Persuasion by Jane Austen – a Review by Isabelle Feilchenfeldt


For anyone who enjoys a classic love story between a smart young heroine and her suitor, I would recommend any one of Jane Austen’s novels. For me she is one of the greatest authors of all times, writing about independent women when this was very uncommon. Whilst her most famous novel is Pride and Prejudice (1813), she has written countless other novels, which deserve just as much attention.

Unlike many of her other novels, Persuasion is based on personal experience. This involved Jane Austen’s young niece Fanny Knight, who was about to enter a very long engagement. Since she looked up to her aunt and loved her dearly, she asked for her advice on the matter. Jane Austen spoke in favour of the suitor since she liked him. However, she was deeply concerned about the influence and responsibility she was given. She believed that the reason behind an engagement should be love rather than money and shame. Consequently, she tried to explore this further. Whilst most of her novels have this as a theme to some extent, especially Persuasion deals with the influence, which the elders have on the younger girls when it comes to marriage.

The story’s heroine is Anne Elliot, a sensible woman who is part of a family, which neither respects nor acknowledges her. Her father, Sir Walter Elliot and her two sisters Mary and Elizabeth are all very vain and silly and her mother died several years prior to the beginning of the plot. Her closest connection is Lady Russell, who was an intimate friend of Anne’s mother and who has a strong bond with Anne. However, it was Lady Russell who persuaded Anne not to marry her true love Captain Wentworth, due to his low status in society. Whilst Anne does marry him in the end and everything is forgiven, the couple has lost eight years due to Lady Russell’s intervention.

Marriage is a strong theme in almost all of Jane Austen’s books, however, in Persuasion, it is particularly prominent. As a female reader, I am continuously thankful for being born in my time and having the freedom I have, to choose my own partner. In the 1800s, marriage would have determined my success in life. Nevertheless, Jane Austen does show how an unmarried woman could lead a fairly comfortable and successful life, but only if she has the money. Whilst Elizabeth does not marry at all and Lady Russell decides not to marry again, they both have the financial support to make those decisions without dire consequences. Miss Smith, on the other hand, lives in a state of poor health and poverty without the support of a husband. Whilst some might say that this goes against Jane Austen’s message, I believe that that was the reality in those times and she wanted to represent her fictional worlds as accurately as possible.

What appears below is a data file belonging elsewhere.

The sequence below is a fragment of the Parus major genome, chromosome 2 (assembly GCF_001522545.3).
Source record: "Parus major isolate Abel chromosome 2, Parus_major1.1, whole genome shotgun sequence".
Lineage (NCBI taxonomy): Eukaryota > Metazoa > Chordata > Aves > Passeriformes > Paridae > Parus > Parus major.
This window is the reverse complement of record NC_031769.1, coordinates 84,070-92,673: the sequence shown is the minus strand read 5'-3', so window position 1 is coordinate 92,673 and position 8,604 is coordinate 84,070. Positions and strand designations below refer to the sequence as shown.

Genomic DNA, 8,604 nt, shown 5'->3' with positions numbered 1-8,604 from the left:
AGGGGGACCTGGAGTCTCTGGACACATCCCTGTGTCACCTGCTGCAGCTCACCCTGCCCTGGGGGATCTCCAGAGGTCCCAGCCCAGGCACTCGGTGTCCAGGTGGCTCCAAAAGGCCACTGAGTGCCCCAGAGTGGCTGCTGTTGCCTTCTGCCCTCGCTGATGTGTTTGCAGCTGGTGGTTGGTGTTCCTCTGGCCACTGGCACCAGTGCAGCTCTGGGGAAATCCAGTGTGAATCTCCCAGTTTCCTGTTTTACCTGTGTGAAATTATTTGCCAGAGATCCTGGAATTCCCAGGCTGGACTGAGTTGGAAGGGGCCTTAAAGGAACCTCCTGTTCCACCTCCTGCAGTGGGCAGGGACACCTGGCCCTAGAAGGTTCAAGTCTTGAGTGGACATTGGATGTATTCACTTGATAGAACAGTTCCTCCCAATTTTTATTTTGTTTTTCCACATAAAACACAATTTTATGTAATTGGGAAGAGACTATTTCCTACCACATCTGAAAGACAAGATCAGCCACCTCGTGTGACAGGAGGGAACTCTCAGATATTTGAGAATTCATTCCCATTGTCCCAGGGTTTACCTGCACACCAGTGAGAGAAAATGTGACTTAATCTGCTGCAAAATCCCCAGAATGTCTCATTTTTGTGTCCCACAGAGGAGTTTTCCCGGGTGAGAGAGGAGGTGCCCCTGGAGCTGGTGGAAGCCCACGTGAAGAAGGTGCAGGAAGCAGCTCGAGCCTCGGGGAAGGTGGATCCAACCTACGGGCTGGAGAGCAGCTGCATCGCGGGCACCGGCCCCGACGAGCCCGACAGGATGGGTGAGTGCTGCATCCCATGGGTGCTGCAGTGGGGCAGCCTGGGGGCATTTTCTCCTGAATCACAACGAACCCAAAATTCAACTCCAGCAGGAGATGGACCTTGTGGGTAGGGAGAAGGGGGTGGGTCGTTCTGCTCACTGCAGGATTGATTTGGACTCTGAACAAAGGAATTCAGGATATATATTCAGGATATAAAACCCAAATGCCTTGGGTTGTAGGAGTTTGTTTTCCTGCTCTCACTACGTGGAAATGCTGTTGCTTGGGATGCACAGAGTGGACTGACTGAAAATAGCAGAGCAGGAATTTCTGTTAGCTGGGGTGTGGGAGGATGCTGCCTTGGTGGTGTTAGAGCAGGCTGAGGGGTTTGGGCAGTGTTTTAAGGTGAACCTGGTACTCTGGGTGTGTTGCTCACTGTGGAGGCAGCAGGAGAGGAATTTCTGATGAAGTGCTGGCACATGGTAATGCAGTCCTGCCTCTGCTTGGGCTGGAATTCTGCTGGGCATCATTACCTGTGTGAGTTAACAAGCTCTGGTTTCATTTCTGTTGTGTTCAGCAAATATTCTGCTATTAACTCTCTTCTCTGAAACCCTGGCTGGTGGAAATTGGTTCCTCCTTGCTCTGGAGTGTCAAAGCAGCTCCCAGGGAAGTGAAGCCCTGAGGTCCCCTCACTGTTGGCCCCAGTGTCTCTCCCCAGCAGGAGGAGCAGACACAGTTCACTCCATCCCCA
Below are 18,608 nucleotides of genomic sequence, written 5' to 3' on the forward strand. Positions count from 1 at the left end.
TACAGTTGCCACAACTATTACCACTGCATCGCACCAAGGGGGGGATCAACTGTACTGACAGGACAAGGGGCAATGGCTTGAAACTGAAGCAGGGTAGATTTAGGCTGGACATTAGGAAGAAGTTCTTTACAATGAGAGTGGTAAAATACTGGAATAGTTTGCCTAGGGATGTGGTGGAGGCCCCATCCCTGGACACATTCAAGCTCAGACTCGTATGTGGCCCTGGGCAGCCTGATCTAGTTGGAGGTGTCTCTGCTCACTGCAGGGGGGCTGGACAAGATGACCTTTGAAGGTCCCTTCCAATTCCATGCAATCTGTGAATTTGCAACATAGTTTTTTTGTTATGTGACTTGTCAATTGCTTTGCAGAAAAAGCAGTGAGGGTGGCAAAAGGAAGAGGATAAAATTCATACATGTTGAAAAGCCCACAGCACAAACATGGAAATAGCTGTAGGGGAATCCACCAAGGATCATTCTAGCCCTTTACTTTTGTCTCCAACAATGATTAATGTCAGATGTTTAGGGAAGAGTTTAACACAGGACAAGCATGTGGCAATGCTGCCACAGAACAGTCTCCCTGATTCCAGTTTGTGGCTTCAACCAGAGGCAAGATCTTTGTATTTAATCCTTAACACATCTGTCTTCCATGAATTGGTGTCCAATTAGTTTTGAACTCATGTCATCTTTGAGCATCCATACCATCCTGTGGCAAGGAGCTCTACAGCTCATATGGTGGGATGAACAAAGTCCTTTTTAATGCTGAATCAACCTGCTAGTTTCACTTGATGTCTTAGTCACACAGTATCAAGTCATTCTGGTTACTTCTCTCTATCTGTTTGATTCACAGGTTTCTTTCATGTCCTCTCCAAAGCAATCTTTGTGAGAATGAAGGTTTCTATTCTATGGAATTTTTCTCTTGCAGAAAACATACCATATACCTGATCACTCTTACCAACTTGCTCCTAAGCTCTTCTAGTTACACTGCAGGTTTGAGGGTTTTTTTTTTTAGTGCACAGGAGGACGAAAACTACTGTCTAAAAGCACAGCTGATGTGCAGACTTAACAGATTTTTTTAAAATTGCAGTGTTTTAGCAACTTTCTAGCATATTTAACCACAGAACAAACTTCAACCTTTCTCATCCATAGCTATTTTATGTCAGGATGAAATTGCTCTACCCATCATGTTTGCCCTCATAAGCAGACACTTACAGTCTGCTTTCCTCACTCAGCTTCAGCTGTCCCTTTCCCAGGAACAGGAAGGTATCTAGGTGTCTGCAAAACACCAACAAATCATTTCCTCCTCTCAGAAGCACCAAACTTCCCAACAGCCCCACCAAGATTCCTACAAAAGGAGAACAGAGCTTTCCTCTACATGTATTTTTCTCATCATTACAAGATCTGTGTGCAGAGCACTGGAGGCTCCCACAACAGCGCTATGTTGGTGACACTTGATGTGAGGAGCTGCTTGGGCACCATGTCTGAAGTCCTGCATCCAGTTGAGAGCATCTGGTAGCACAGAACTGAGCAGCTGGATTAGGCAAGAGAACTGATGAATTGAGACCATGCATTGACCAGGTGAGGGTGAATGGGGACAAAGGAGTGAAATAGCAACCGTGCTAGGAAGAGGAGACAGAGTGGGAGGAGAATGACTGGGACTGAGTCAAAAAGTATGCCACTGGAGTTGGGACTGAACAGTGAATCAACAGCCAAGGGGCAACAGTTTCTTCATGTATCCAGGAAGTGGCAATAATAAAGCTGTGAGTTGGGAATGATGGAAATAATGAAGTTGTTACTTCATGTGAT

Most of Jane Austen’s novels feature a strong, ferocious young heroine who is full of life and defies conventions – e.g. Catherine in Northanger Abbey (1817) or Elizabeth in Pride and Prejudice. However, Anne is nothing of the sort. She is older, in her late twenties, sensible and well-composed. In many ways, she reminds me of Elinor, one of the heroines in Sense and Sensibility (1811). The difference is, that in Sense and Sensibility Marianne counteracts Elinor’s sensibility. In Persuasion, there is no other main character to act as a balance. Whilst Anne’s father, sisters, and Louise and Harriet all act on their impulses and are far less respectable than Anne, there is no real balance as the story is told from Anne’s perspective. Initially, I was slightly disappointed by this, as I enjoy the classic Austen heroine. Nevertheless, soon after my initial disappointment, I noticed that this change in personality added another dimension to the novel. Especially since the essence of all of Jane Austen’s books is the same, this made for an interesting contrast to her usual work.

As someone who has read most of her novels, I would strongly dissuade anyone who likes surprise endings to read Jane Austen. We all know that by the end of the book, the heroine and her suitor will be reunited. However, the way in which this is achieved is always surprising and full of suspense. Persuasion is one of those examples. Whilst I was certain that Anne and Captain Wentworth would marry in the end, Louisa’s fall, her subsequent marriage to Captain Benwick and Mr. Elliott’s motives for re-joining the family made sure I was continuously intrigued.

In conclusion, I really enjoyed reading Persuasion. It is definitely not one of my favourite Austen novels, however, it differs from most of her other novels, which sets it apart.

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